Atlanta, Georgia Falls

By late August, the Union army had been within three miles of Atlanta for more than a month.  Confederate lines were stretched for 15 miles to protect the city.  At this point, General Sherman decided it was time for action.  He had only a weeks’ supply of grain for his animals and three weeks’ supply of rations for his men.

On August 31, Sherman abandoned his siege of Atlanta and launched an attack to force the Confederate army either to attack or retreat.  Sherman ordered his supply wagons north of the Chattahoochee River and guarded by the XX Corps.  He then moved is army west of Jonesboro cutting the Confederate railroad into Atlanta.

The loss of the railroad forced the Confederate army to  evacuate Atlanta on September 1.  The following morning, the Union army’s XX Corps occupied the city.  General Sherman learned of the capture on September 3.

The capture of Atlanta ended Sherman’s Atlanta campaign.  Sherman reported the capture in a wire to Washington, D.C. on September 3 - “So Atlanta is ours and fairly won.  I shall not push much farther on this raid, but in a day or so will march to Atlanta and give my men some rest.  Since May 5, we have been in one constant battle or skirmish, and need rest.”

Sherman began the Atlanta campaign with 110,000 men.  His armies suffered about 37,000 casualties.  The Confederate strength was about 70,000.  Their losses were about 10,000 under General Johnston and about 20,000 under Hood.

During much of the siege of Atlanta the 61st OVI, including Robert Patterson, operated around the Chattahoochee River bridge.  When Atlanta fell, they moved into a camp on the east side of the city.  They would remain there until November 15 when it started with General Sherman’s army on its “march to the sea.”

The fall of Atlanta left little doubt that the Confederacy would be defeated in the Civil War.  It was also instrumental in President Abraham Lincoln’s re-election in November 1864.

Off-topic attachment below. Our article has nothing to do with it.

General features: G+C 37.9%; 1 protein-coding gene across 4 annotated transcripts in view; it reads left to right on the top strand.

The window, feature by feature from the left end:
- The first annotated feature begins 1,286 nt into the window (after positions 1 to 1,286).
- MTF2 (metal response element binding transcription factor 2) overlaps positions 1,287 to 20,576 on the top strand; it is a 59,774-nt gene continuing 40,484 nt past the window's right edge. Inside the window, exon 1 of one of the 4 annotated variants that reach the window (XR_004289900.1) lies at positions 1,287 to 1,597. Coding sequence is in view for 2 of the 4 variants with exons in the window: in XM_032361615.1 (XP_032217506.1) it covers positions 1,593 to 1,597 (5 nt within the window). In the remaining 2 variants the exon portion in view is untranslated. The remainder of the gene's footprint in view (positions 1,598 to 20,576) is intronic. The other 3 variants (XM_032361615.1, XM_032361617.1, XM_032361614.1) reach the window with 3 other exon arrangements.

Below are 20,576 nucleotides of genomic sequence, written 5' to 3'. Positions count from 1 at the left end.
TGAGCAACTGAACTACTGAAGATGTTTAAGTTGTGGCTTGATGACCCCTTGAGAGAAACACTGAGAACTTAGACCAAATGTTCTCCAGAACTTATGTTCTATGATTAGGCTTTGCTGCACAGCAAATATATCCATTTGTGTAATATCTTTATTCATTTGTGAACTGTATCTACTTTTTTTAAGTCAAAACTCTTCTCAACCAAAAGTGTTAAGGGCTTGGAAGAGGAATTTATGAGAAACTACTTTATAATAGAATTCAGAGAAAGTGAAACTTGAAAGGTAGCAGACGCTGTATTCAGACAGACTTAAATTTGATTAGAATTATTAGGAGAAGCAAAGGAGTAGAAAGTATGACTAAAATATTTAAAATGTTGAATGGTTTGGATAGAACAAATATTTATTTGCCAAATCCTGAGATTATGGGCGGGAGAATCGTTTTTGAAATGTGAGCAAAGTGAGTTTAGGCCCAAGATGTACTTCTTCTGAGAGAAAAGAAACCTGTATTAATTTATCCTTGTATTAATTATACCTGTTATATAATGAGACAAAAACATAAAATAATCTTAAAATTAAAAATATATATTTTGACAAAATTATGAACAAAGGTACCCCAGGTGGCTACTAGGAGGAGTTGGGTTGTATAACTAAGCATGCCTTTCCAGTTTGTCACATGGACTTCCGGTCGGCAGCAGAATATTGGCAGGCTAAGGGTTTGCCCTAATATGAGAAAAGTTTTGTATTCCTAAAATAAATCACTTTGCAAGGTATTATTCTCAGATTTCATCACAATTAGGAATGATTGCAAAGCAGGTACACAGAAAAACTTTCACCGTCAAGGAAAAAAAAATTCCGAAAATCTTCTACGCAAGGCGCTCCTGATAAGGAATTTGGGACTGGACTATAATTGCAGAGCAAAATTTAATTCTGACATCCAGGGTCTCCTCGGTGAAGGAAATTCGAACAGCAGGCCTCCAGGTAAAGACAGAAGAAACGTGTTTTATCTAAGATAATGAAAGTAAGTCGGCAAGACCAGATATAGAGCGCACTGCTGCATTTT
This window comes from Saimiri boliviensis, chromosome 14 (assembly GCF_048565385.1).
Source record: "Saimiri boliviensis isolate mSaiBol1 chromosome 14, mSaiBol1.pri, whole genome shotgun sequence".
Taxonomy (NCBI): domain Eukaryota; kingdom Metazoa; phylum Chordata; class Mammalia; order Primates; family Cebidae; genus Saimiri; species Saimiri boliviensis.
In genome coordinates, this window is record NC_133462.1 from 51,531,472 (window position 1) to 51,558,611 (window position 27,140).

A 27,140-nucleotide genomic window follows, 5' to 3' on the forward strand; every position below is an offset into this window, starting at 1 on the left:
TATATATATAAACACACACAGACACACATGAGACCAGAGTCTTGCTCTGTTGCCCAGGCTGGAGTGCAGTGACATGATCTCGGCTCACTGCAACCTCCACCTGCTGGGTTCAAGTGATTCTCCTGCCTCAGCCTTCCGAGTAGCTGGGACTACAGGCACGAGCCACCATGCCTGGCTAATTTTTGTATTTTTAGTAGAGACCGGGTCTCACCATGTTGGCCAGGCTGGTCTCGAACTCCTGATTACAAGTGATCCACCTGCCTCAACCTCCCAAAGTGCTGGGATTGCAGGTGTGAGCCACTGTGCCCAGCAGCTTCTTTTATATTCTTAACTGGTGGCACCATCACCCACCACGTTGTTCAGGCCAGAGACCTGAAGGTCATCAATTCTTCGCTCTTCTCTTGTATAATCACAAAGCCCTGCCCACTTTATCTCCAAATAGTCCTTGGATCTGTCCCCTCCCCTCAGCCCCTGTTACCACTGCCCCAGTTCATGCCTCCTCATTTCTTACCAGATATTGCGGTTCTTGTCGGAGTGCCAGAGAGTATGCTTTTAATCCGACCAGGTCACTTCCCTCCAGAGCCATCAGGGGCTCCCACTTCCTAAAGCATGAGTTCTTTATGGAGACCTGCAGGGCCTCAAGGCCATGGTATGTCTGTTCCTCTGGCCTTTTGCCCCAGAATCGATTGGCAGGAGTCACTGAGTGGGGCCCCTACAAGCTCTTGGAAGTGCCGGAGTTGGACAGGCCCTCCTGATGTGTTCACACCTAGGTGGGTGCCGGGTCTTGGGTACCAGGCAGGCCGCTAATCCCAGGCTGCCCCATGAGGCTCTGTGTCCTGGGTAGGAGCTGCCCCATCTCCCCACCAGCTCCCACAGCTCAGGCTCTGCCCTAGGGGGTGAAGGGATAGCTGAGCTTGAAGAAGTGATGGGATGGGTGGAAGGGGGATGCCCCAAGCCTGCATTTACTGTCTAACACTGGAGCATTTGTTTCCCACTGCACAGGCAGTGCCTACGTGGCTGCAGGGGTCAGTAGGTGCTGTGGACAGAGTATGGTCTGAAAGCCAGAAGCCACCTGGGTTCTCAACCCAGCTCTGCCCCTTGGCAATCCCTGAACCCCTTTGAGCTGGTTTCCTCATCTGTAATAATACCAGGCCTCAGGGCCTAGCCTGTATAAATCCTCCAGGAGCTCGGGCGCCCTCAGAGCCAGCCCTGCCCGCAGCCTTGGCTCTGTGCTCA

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Save the Date: Great Wright Brothers Aero Carnival on Sept. 6

Please save the date for the Great Wright Brothers Aero Carnival on Saturday, September 6, 2014, from 10:30 a.m. to 4:30 p.m. at the Huffman Prairie Flying Field. Everyone is invited to this free event hosted by the Dayton Aviation Heritage National Historical Park, National Park Service.

Great Wright Brothers Aero Carnival banner

Graphic courtesy of Dayton Aviation Heritage National Historical Park , National Park Service

Activities throughout the day will include:

  • Aircraft Displays
  • Piper J 3 Cub
  • Curtis-Wright Travel Air 4000
  • Zenith 701SP
  • Eroupe 415C
  • Aeronca 7AC Champ
  • Am. Inst. Of Aeronautics & Astronautics
  • Balloon Animals noon – 4:00pm
  • Bicycle Museum of America
  • Bouncy Houses and Games from Outdoor Recreation
  • Carillon Historical Park
  • Caesar Creek Soaring Club
  • Citizens Motor Car Museum
  • Dayton Cycling Club
  • Environmental Management
  • Five Rivers Metro Parks
  • Flyover by the Wright B
  • Food Vendor from Greene Co. Cattleman’s Association
  • Hay Rides
  • Nature Conservancy
  • Paul Glenshaw – presentations at the replica hangar at 11:40am and 2:00pm
  • Photo Contest – winners announced at 1:30pm
  • Puppet Shows
  • Radio Controlled Flying
  • Riverside Historical Society
  • Sheep Herding from the Learning Tree Farm
  • Silent Movies
  • Simulator
  • S.P.A.R. K. Radio Club Team
  • Ohio Rocketry
  • Wright B Flyer Inc.
  • Wright Sea Plane Base
  • Wright State University Special Collections & Archives

We hope to see you there!

View the original announcement from Dayton Aviation Heritage National Historical Park, National Park Service.

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“Bad News” from William

In this August 26, 1864, William Patterson writes his mother that he has “a little rather bad news.”  His unit has just received orders from Washington, D.C. that no more officers will be mustered out of service. He notes that half of the officers are already gone and the rest will have to stay in place until “the powers that be see fit to discharge us all.”  If he is required to stay on active duty, he speculates that he may be sent to Ohio and assigned to a new regiment that is now forming.

William notes that the decision to stop the mustering out of officers is pretty hard, particularly on those officers who had gone home last winter and got married.  In his case, he takes a philosophical view.  If he is killed or maimed, he “won’t begrudge the Country the services I have rendered it.  I have got all my papers pertaining to the Government all square up to this month and could go home in October with colors flying and also say that I have done my duty to the best of my ability.”

Finally, William reports he heard from Robert and he was  well  He also notes that his younger brother, John Patterson, is probably home now from his tour of duty in Washington, D.C. and that he hopes he will not be drafted to serve again.

Transcript of William Patterson letter, August 26, 1864.


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